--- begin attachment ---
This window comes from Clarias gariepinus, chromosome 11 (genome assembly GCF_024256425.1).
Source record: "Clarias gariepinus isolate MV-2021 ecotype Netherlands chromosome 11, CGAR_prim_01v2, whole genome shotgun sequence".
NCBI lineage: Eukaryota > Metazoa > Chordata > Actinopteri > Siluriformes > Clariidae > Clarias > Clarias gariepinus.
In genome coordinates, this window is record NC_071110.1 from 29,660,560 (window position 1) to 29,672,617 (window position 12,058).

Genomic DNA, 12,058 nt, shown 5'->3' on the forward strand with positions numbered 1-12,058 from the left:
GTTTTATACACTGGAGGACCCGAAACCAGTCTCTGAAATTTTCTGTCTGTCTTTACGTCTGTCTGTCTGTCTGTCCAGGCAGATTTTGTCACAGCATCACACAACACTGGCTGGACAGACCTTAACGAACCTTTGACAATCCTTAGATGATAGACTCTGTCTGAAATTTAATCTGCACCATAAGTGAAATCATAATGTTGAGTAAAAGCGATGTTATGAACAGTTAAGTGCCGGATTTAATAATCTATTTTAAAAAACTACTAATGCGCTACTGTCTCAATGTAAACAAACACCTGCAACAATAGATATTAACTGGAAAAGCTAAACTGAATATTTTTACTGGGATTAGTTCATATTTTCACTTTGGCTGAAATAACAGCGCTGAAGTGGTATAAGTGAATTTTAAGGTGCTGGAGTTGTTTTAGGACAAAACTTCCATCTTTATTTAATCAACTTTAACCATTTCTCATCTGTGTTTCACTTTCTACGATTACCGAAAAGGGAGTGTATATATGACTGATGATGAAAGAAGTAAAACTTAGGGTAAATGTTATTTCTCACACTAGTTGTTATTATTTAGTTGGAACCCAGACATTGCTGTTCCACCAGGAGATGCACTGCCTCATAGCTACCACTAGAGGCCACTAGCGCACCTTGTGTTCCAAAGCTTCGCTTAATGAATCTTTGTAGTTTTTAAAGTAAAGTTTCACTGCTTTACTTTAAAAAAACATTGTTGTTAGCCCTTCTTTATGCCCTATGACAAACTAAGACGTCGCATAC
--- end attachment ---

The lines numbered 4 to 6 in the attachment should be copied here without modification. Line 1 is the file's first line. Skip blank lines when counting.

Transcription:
In genome coordinates, this window is record NC_071110.1 from 29,660,560 (window position 1) to 29,672,617 (window position 12,058).

Genomic DNA, 12,058 nt, shown 5'->3' on the forward strand with positions numbered 1-12,058 from the left:
GTTTTATACACTGGAGGACCCGAAACCAGTCTCTGAAATTTTCTGTCTGTCTTTACGTCTGTCTGTCTGTCTGTCCAGGCAGATTTTGTCACAGCATCACACAACACTGGCTGGACAGACCTTAACGAACCTTTGACAATCCTTAGATGATAGACTCTGTCTGAAATTTAATCTGCACCATAAGTGAAATCATAATGTTGAGTAAAAGCGATGTTATGAACAGTTAAGTGCCGGATTTAATAATCTATTTTAAAAAACTACTAATGCGCTACTGTCTCAATGTAAACAAACACCTGCAACAATAGATATTAACTGGAAAAGCTAAACTGAATATTTTTACTGGGATTAGTTCATATTTTCACTTTGGCTGAAATAACAGCGCTGAAGTGGTATAAGTGAATTTTAAGGTGCTGGAGTTGTTTTAGGACAAAACTTCCATCTTTATTTAATCAACTTTAACCATTTCTCATCTGTGTTTCACTTTCTACGATTACCGAAAAGGGAGTGTATATATGACTGATGATGAAAGAAGTAAAACTTAGGGTAAATGTTATTTCTCACACTAGTTGTTATTATTTAGTTGGAACCCAGACATTGCTGTTCCACCAGGAGATGCACTGCCTCATAGCTACCACTAGAGGCCACTAGCGCACCTTGTGTTCCAAAGCTTCGCTTAATGAATCTTTGTAGTTTTTAAAGTAAAGTTTCACTGCTTTACTTTAAAAAAACATTGTTGTTAGCCCTTCTTTATGCCCTATGACAAACTAAGACGTCGCATAC